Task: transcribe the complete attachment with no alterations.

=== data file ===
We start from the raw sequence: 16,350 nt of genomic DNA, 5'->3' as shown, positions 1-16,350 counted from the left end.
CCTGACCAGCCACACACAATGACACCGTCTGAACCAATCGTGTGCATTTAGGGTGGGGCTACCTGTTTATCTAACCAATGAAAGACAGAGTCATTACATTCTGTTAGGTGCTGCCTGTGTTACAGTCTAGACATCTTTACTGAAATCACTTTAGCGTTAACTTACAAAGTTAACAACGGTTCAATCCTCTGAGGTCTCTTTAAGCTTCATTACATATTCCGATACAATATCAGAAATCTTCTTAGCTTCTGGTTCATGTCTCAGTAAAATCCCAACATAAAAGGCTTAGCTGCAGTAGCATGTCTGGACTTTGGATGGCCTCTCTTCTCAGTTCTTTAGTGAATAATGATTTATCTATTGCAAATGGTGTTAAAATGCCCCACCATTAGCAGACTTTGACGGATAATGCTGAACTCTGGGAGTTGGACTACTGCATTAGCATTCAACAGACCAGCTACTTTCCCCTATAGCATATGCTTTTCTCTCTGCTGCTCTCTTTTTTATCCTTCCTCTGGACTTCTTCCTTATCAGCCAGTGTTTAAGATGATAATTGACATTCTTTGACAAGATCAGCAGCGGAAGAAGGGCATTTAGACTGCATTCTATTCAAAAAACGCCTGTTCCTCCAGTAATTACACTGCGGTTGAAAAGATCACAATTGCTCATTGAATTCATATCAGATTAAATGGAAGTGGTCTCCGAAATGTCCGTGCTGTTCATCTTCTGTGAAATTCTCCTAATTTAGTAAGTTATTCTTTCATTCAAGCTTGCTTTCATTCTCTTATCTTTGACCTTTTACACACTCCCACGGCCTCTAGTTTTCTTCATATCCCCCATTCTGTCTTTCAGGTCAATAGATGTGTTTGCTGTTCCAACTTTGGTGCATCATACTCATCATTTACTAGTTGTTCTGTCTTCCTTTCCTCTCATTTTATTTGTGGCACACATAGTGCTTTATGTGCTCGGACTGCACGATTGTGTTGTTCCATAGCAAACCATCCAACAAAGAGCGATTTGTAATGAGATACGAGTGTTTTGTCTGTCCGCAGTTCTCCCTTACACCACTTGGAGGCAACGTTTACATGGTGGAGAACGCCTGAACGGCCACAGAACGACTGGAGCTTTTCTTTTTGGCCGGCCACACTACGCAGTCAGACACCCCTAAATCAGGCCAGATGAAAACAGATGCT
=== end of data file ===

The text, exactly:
We start from the raw sequence: 16,350 nt of genomic DNA, 5'->3' as shown, positions 1-16,350 counted from the left end.
CCTGACCAGCCACACACAATGACACCGTCTGAACCAATCGTGTGCATTTAGGGTGGGGCTACCTGTTTATCTAACCAATGAAAGACAGAGTCATTACATTCTGTTAGGTGCTGCCTGTGTTACAGTCTAGACATCTTTACTGAAATCACTTTAGCGTTAACTTACAAAGTTAACAACGGTTCAATCCTCTGAGGTCTCTTTAAGCTTCATTACATATTCCGATACAATATCAGAAATCTTCTTAGCTTCTGGTTCATGTCTCAGTAAAATCCCAACATAAAAGGCTTAGCTGCAGTAGCATGTCTGGACTTTGGATGGCCTCTCTTCTCAGTTCTTTAGTGAATAATGATTTATCTATTGCAAATGGTGTTAAAATGCCCCACCATTAGCAGACTTTGACGGATAATGCTGAACTCTGGGAGTTGGACTACTGCATTAGCATTCAACAGACCAGCTACTTTCCCCTATAGCATATGCTTTTCTCTCTGCTGCTCTCTTTTTTATCCTTCCTCTGGACTTCTTCCTTATCAGCCAGTGTTTAAGATGATAATTGACATTCTTTGACAAGATCAGCAGCGGAAGAAGGGCATTTAGACTGCATTCTATTCAAAAAACGCCTGTTCCTCCAGTAATTACACTGCGGTTGAAAAGATCACAATTGCTCATTGAATTCATATCAGATTAAATGGAAGTGGTCTCCGAAATGTCCGTGCTGTTCATCTTCTGTGAAATTCTCCTAATTTAGTAAGTTATTCTTTCATTCAAGCTTGCTTTCATTCTCTTATCTTTGACCTTTTACACACTCCCACGGCCTCTAGTTTTCTTCATATCCCCCATTCTGTCTTTCAGGTCAATAGATGTGTTTGCTGTTCCAACTTTGGTGCATCATACTCATCATTTACTAGTTGTTCTGTCTTCCTTTCCTCTCATTTTATTTGTGGCACACATAGTGCTTTATGTGCTCGGACTGCACGATTGTGTTGTTCCATAGCAAACCATCCAACAAAGAGCGATTTGTAATGAGATACGAGTGTTTTGTCTGTCCGCAGTTCTCCCTTACACCACTTGGAGGCAACGTTTACATGGTGGAGAACGCCTGAACGGCCACAGAACGACTGGAGCTTTTCTTTTTGGCCGGCCACACTACGCAGTCAGACACCCCTAAATCAGGCCAGATGAAAACAGATGCT